Iran killed one of its own nuclear scientists but blamed his death on a so-called “Israeli spy” who it executed last week, a leading Arabic news channel reported Wednesday.
Iranian authorities on May 15 executed Majid Jamali Fashi, who was convicted of assassinating nuclear scientist Masoud Ali Mohammadi in a car bombing in January 2010. The New York Times speculated that the assassination of Mohammadi was “part of a shadow war played out between Iran and Israel.”
But Dubai-based news channel Al-Arabiya, quoting Iranian opposition sources, said that Iran used Fashi as a scapegoat to please local public opinion. The opposition sources said they even doubted that Fashi was really executed, noting that the footage of his execution aired on public television was short and blurred.
The sources speculated that Iranian intelligence assassinated Mohammadi, the nuclear scientist allegedly killed by Fashi, because it had discovered that he intended to defect to the West.
Al-Arabiya said that the Israeli passport attributed to Fashi by Iran was so badly forged it “was not becoming of a country capable of building nuclear facilities.”
The channel reported that certain characteristics of the passport indicate that it was issued in the 1990s, not in 2003 as printed on it. Other obvious faults in the travel document include a misplaced passport number and a photo which displays the face tilted to the side rather than directly facing the camera.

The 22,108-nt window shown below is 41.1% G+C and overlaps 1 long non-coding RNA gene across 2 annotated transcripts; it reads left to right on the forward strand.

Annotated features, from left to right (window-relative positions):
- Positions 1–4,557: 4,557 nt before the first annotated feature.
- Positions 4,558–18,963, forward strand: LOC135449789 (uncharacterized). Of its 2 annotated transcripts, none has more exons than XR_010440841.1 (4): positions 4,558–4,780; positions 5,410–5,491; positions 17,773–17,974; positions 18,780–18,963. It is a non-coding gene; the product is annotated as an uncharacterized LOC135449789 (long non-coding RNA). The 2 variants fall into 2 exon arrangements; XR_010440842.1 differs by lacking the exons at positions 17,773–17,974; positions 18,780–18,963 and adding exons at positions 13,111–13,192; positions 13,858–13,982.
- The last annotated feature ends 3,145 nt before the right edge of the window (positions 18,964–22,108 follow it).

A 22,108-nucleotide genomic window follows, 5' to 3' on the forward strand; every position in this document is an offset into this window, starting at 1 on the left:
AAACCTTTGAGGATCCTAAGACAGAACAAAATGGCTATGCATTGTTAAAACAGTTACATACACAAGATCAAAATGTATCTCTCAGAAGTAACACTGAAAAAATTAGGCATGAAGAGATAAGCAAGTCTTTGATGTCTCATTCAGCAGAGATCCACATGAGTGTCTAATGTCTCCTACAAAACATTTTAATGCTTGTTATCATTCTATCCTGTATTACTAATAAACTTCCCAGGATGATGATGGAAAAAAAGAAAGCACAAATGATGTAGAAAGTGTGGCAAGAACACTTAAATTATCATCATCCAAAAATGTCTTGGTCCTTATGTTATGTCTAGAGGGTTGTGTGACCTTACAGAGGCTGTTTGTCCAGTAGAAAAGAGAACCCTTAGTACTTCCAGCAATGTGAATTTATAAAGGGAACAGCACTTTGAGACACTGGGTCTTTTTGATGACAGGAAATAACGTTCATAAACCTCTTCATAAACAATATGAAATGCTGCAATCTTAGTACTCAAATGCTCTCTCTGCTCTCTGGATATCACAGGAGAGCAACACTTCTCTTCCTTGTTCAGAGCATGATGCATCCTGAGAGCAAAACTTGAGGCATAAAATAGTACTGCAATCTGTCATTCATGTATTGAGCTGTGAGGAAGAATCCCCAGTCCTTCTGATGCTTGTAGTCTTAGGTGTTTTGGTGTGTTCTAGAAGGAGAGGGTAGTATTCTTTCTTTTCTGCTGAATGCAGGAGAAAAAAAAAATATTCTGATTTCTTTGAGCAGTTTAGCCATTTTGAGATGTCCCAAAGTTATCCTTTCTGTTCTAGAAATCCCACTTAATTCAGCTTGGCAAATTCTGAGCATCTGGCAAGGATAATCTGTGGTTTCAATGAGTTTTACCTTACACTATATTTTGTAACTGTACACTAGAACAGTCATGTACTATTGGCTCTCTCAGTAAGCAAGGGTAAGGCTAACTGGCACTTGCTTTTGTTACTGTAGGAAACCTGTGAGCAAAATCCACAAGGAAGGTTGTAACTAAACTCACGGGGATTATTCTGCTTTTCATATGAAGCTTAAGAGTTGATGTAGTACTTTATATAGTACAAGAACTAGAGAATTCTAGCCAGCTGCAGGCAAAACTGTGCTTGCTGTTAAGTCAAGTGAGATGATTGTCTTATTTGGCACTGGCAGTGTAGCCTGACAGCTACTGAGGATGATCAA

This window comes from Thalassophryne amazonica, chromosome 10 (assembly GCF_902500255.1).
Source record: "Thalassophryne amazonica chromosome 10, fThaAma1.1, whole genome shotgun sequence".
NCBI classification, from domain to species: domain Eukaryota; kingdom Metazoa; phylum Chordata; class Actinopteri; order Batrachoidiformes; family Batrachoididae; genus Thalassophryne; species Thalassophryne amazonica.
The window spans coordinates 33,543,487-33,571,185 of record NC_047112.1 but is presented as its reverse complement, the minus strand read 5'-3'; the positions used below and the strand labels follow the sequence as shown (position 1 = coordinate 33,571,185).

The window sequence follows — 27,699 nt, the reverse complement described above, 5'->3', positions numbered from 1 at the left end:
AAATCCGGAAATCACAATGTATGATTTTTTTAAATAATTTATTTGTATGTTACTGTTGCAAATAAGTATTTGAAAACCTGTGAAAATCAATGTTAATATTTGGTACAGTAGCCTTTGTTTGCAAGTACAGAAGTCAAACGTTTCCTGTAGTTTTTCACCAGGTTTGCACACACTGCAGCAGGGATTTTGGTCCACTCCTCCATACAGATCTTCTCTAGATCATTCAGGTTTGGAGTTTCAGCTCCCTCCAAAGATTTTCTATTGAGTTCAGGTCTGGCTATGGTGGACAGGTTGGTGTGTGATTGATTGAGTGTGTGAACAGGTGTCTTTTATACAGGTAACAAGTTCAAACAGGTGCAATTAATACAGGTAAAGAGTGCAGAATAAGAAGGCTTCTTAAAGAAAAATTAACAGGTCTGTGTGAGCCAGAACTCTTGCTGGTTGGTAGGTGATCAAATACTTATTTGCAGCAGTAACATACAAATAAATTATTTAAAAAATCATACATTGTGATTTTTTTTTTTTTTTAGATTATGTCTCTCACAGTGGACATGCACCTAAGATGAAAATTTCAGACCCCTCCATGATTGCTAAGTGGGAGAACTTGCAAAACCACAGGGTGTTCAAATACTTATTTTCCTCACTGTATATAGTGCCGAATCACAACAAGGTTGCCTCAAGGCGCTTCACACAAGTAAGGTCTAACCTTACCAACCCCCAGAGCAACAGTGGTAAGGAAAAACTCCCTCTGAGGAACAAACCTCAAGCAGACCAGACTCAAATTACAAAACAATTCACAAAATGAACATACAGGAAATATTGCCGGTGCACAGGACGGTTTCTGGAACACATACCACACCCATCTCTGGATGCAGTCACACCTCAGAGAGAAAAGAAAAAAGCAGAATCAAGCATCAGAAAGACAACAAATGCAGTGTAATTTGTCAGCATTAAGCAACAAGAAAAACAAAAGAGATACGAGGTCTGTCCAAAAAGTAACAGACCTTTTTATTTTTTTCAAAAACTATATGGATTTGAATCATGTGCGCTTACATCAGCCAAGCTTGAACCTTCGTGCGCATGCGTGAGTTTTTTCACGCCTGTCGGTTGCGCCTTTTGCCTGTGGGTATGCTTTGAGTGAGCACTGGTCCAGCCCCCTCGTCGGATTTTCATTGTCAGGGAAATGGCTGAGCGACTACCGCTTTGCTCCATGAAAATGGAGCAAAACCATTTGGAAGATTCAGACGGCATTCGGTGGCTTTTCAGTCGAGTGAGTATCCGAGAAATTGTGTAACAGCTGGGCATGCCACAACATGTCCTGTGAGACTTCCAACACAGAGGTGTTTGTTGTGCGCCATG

“The Mossad would not place an illegal photo on a passport given to an agent in order to travel in Europe and elsewhere, as airport authorities would easily suspect it,” the report claimed.
Emanuele Ottolenghi of Commentary magazine also noted that Fashi is looking away from the camera in the alleged passport and that he appears to be an adult. If the 2003 date was accurate, Fashi would have been 15.
The Harry’s Place blog said that the facsimile displayed by Iranian TV shares exact details with a facsimile of an Israeli passport available through Wikipedia: Both were issued on Nov. 17, 2003 in Netanya.
Iran has repeatedly accused Israel of assassinating nuclear scientists in an attempt to thwart its nuclear program. Israel has not commented on such accusations.
(JTA contributed to this report)